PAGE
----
Most ALLs with HCC cases are clinically silent, the clinical and imaging features of ALL with HCC lack of specificity relatively. Therefore, The preoperative imaging examinations were often misdiagnosed.[11,13] Up to now, diagnosis is commonly verified by CT scans, MR tomography, or ultrasound,[15] but CT, MR, and angiography findings of ALL with HCC have not been described in detail in one report in previous reports. In a few reports, plain CT showed a slightly lobulated, round, soft tissue mass with isodensity and partial low density.[16,17] Helical dynamic CT revealed contrast enhancement in the hepatic arterial phase and became less dense than the liver parenchyma in the portal phase, an irregularly enhanced tumor with pooling of contrast medium in the delayed phase, CT showed a pattern of early enhancement and washout.[12] MRI demonstrated that the tumor had low intensity in T1-phase and irregularly high intensity in T2-phase.[16] The imaging features of our case are similar with HCC, the pattern of CT and MR enhancement revealed a heterogeneous and mild-to-moderate enhancement in the hepatic arterial phase and washout, consistent with original HCC. Moreover, in this case, MR reconstruction imagings demonstrated clerarly a mass connected to the surface of the lateral edge of the left lobe by a thin pedicle contained blood vessels, it is important for the preoperative diagnosis. Digital subtraction angiography (DSA) confirmed ALLs with HCC are hypervascular lesion.[5] Sixteen patients of ALLs with HCC or ectopic liver tumor with celiac angiography results were analyzed comprehensively by Arakawa et al.[18] The tumor was supplied by a branch of the right hepatic artery in 2, left hepatic artery in 2, and in 12 the feeding artery was not a branch of the hepatic artery. In our cases, DSA finding confirmed the mass was fed by the branch of left liver artery, and the mass was treated by transatheter arterial embolization (TAE). There was so little literature aiming at PET/CT finding about ALL with HCC. Huo et al[14] reported although FDG PET/CT is an excellent modality in detecting a variety of hepatic pathologies, the sensitivity in the early detection of hepatocellular carcinoma is suboptimal. In comparison, 11C-acetate PET/CT is more accurate in this clinical setting.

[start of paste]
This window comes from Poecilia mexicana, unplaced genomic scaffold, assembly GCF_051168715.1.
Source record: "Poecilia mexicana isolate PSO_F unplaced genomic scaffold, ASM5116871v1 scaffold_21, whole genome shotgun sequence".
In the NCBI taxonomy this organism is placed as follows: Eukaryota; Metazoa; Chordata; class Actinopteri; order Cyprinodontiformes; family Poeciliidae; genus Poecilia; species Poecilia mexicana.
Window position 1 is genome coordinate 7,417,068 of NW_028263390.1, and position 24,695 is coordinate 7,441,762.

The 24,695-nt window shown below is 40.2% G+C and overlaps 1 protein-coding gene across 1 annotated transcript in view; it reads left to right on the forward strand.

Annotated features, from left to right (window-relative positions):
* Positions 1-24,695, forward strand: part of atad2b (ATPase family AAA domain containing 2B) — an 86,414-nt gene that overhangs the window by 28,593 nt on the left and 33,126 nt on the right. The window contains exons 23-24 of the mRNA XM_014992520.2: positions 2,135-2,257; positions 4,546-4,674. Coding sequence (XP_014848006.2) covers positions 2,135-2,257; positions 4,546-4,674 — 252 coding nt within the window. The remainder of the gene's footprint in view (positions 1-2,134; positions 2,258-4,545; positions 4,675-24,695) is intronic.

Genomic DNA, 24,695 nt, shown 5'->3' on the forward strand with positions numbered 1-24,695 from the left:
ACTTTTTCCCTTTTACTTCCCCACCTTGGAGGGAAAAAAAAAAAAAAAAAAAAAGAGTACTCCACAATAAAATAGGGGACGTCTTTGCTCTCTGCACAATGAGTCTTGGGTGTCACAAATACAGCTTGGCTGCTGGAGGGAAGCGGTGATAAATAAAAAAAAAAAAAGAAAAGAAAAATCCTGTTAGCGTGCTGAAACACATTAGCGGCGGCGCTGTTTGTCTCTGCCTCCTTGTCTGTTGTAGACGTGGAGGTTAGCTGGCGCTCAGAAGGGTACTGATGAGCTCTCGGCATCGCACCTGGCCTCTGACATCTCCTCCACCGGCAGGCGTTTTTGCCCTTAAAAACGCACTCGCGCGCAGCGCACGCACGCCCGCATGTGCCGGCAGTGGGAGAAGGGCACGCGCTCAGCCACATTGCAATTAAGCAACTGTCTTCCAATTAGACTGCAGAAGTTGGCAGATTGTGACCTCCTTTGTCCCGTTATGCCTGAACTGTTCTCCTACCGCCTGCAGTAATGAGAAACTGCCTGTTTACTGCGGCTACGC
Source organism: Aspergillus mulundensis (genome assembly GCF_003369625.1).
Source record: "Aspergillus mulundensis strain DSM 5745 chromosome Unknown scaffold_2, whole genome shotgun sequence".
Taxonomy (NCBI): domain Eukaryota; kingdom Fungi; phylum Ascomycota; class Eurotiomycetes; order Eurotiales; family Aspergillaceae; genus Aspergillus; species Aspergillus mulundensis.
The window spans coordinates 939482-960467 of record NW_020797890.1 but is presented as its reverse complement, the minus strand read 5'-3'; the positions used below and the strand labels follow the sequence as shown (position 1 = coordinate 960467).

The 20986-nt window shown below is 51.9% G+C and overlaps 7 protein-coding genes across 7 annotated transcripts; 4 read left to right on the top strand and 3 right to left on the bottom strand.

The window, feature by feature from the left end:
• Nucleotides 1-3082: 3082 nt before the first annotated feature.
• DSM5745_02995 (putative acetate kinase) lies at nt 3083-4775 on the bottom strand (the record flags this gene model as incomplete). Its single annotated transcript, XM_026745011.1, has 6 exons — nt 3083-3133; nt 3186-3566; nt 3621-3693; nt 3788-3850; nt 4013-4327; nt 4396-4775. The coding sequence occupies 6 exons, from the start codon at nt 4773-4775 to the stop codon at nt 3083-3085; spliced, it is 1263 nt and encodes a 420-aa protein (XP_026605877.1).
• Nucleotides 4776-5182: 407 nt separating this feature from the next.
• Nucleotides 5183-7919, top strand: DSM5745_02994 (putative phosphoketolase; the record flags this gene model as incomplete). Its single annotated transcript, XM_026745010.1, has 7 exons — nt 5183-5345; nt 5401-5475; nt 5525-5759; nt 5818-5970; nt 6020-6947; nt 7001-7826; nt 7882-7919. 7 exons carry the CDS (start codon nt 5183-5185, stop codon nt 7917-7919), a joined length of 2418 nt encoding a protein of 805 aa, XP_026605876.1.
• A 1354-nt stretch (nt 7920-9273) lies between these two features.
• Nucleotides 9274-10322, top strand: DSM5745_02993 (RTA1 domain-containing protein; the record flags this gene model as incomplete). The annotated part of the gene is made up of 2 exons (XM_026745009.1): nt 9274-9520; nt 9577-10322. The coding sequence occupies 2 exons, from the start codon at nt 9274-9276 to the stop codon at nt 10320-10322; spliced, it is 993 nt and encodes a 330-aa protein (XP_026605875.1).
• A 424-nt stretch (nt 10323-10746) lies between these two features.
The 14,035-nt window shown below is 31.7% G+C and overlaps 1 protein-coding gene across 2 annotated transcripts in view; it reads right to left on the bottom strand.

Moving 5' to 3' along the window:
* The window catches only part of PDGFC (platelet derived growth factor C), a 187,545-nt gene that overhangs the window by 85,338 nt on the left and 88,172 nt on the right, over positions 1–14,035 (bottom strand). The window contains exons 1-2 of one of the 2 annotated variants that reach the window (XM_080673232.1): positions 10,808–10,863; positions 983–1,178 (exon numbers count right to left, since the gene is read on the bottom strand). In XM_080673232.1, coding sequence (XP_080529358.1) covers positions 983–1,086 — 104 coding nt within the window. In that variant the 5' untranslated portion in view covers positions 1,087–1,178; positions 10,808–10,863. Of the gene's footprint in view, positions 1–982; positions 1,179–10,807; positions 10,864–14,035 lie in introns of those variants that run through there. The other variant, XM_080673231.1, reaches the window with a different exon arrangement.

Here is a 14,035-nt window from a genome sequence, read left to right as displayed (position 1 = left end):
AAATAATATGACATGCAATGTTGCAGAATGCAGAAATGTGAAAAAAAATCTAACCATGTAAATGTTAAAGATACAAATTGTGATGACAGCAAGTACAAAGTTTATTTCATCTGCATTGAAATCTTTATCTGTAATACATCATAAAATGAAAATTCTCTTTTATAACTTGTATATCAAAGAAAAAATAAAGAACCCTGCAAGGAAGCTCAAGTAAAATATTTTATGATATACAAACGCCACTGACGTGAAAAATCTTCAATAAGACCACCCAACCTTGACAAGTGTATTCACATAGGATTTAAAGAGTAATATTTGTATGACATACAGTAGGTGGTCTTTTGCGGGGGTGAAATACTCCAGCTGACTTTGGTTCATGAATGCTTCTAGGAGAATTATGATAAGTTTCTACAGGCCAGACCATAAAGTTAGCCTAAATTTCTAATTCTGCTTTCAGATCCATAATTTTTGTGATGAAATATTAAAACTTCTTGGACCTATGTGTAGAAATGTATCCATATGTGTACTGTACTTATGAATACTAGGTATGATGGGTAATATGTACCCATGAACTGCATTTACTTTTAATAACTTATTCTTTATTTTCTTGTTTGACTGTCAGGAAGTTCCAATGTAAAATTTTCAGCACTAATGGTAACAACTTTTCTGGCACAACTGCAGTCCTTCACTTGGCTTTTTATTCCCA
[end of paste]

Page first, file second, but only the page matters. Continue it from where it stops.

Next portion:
At present, there is no proof that ALLs with HCC are more frequent in patients with cirrhosis.[18] Whether ALLs appeared to be at an increased risk of undergoing hepatocarcinogenesis cannot be determined, but there are few reports about ALLs associated with the benign lesions, such as focal nodular hyperplasia.[19] Some experts suggested that ALLs should be removed before runing into HCC, however, long-term follow-up data are poor. Review of the existing literatures, surgeon had recommended a laparoscopic. Interventional embolization of the feeding artery of ALLs with HCC has not been reported, this paper offers a new idea to treat the disease. In addition, Arakawa et al[18] noted that serum AFP levels were higher than 1000 ng/mL in 12 of 19 ALLs or ectopic liver with HCC cases (63%). When the level of serum AFP continually increased, there was no remarkable abnormality in the mother liver, although rare, ALL or ectopic liver with HCC should be borne in mind.